JERUSALEM - Sixteen months after being soundly voted out of power, former Prime Minister Benjamin Netanyahu appears about to rise from the ashes of scandal and stage a political comeback.
Netanyahu cleared the biggest hurdle in his return to the political stage last night, when Israel's attorney general announced that he would not indict the former Likud leader or his wife on corruption charges.
Attorney General Eliakim Rubinstein did not let Netanyahu off gently. While saying there was not sufficient evidence to convict Netanyahu, he criticized what he called a "depressing picture of conduct."
Police had recommended that Netanyahu and his wife, Sara, be put on trial on charges of fraud and obstruction of justice for accepting free services from a contractor and keeping official gifts when Netanyahu left office.
"The considerations were difficult. There was a consensus by everyone who dealt with this that this was not a proper way to run government," Rubinstein said, adding that no one should think his decision amounted to exoneration. "Far from it," he said.
Netanyahu's was one of several recent political corruption cases. Former President Ezer Weizman was investigated, but not charged, after he received large cash gifts from a businessman, and Prime Minister Ehud Barak is being investigated over possible campaign irregularities.
The facts of the Netanhayu case had been widely reported, and attention here quickly turned to his probable political future and its impact on the Israeli-Palestinian peace process.
Netanyahu, 50, who was in Atlanta yesterday on business, did not comment immediately but arranged to return to Israel a day earlier than he had planned to.
Polls have found that if an election were held now, Netanyahu would run even with Barak, whose Labor-led coalition has collapsed and who commands only minority support in parliament.
The Likud-led opposition lacks the 61 votes it would need in the 120-member parliament to topple Barak in a vote of no confidence, but the government is not expected to last long after parliament returns from its summer recess at the end of next month.
According to polls, Netanyahu is the only member of the Likud bloc who could defeat Barak and would trounce the current Likud leader, retired Gen. Ariel Sharon, in a party primary.
In May last year, Netanyahu announced that he was taking a time-out from politics after losing the prime minister's post to Barak in a landslide and drawing wide criticism for his party's defeat.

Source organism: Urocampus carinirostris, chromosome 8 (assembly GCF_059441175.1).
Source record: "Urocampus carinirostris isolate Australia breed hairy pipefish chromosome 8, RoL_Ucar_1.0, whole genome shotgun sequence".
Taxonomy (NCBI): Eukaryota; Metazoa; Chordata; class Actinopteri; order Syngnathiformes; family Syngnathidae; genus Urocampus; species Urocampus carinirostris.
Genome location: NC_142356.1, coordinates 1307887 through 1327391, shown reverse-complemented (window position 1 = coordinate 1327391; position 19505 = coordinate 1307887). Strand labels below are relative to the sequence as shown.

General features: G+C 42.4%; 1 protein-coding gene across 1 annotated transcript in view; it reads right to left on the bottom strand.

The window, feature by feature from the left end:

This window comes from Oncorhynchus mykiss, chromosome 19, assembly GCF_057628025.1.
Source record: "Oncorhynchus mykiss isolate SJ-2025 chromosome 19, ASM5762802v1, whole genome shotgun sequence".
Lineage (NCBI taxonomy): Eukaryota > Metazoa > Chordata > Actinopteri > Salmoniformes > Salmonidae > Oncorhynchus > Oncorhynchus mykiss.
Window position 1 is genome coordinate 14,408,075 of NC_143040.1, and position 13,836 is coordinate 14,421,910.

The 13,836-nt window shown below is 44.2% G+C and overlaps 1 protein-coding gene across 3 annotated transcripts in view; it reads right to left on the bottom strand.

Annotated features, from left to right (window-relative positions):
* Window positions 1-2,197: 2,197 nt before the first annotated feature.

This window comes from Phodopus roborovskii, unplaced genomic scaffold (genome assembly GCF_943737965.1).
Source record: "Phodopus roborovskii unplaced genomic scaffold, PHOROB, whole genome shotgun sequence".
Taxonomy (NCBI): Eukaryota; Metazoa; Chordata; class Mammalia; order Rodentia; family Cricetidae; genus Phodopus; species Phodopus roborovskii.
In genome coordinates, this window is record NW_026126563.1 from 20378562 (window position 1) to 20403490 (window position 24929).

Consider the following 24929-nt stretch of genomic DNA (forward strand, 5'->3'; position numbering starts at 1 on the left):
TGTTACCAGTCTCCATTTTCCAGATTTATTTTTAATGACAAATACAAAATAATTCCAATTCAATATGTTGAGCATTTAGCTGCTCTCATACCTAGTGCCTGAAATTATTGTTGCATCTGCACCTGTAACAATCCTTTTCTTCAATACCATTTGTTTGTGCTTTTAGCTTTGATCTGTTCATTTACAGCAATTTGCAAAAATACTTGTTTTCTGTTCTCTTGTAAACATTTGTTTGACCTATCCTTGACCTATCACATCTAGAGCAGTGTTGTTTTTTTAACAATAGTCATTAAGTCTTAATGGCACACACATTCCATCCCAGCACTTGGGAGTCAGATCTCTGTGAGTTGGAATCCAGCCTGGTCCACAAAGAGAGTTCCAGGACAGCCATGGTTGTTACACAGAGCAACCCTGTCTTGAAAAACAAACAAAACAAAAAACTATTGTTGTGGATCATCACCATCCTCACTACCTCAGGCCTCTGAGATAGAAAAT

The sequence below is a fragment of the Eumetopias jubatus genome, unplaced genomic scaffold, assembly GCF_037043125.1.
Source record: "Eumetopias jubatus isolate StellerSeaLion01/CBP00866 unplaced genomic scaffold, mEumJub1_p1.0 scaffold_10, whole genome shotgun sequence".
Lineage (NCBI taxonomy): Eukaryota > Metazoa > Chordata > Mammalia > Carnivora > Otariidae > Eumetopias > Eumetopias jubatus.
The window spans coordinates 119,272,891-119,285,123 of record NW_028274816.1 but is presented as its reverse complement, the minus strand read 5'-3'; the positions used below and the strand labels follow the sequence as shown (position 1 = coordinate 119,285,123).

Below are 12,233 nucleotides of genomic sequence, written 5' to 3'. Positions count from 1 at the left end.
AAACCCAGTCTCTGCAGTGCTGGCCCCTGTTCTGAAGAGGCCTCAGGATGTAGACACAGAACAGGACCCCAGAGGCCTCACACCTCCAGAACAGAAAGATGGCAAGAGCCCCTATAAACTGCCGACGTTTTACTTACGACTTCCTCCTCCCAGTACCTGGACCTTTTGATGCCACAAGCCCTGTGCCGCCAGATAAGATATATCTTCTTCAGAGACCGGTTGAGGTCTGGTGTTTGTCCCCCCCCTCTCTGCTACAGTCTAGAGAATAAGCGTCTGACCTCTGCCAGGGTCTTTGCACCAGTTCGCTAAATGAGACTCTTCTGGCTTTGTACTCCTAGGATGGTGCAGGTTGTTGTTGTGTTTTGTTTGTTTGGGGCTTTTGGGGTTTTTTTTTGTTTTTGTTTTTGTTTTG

Sharon could stymie Netanyahu by entering into a coalition with Barak, which would create a majority strong enough to forestall elections. He has refused to do so because he adamantly opposes the concessions Barak has made to the Palestinians.
A close associate says Netanyahu hasn't decided whether to re-enter politics.
"He hasn't jumped into the political waters yet, and in Israel it's a swap. He could get dirty. This is a very important factor in the decision," the associate said.
But in the wake of the recent corruption investigation and Netanyahu's stormy tenure as prime minister, it is hard to see how he could be sullied much more.
The investigation involved searches of the Netanyahus' home, detailed disclosures about eight years of improvements to the couple's home that the contractor had performed for free and itemized accounts of $100,000 worth of gifts the Netanyahus placed in storage after the prime minister left office.
During his three years as prime minister, there were frequent crises in parliament and with the Palestinians that left many local politicians and world figures deeply distrustful of Netanyahu and soured Israel's relations with the Clinton administration.
He fulfilled agreements with the Palestinians only after struggle and renegotiation, while demanding and getting cooperation with the Palestinians on combating terror.
In 1996, his government opened a tunnel for tourists close to the Temple Mount in Jerusalem, revered by Muslims as the Haram al Sharif, triggering riots and gunbattles throughout the Palestinian territories that left 60 Palestinians and 15 Israeli soldiers dead.
Likud lawmaker Michael Eitan told Israel Radio yesterday that Netanyahu's original reasons for quitting politics were still valid. "He was responsible for the Likud's worst defeat in history and for dispersing the government before its time was up," Eitan said.
Likud's parliamentary leader, Reuven Rivlin, acknowledged that Netanyahu remains a divisive figure. "Either you love him and support him or you dislike him and reject him," said Rivlin.
Rivlin wants Likud to hold a primary in January, to prepare the party to take on Barak. Netanyahu is reported to want to wait until it is known whether Barak has reached a peace agreement with the Palestinians, which would give the prime minister a strong electoral platform.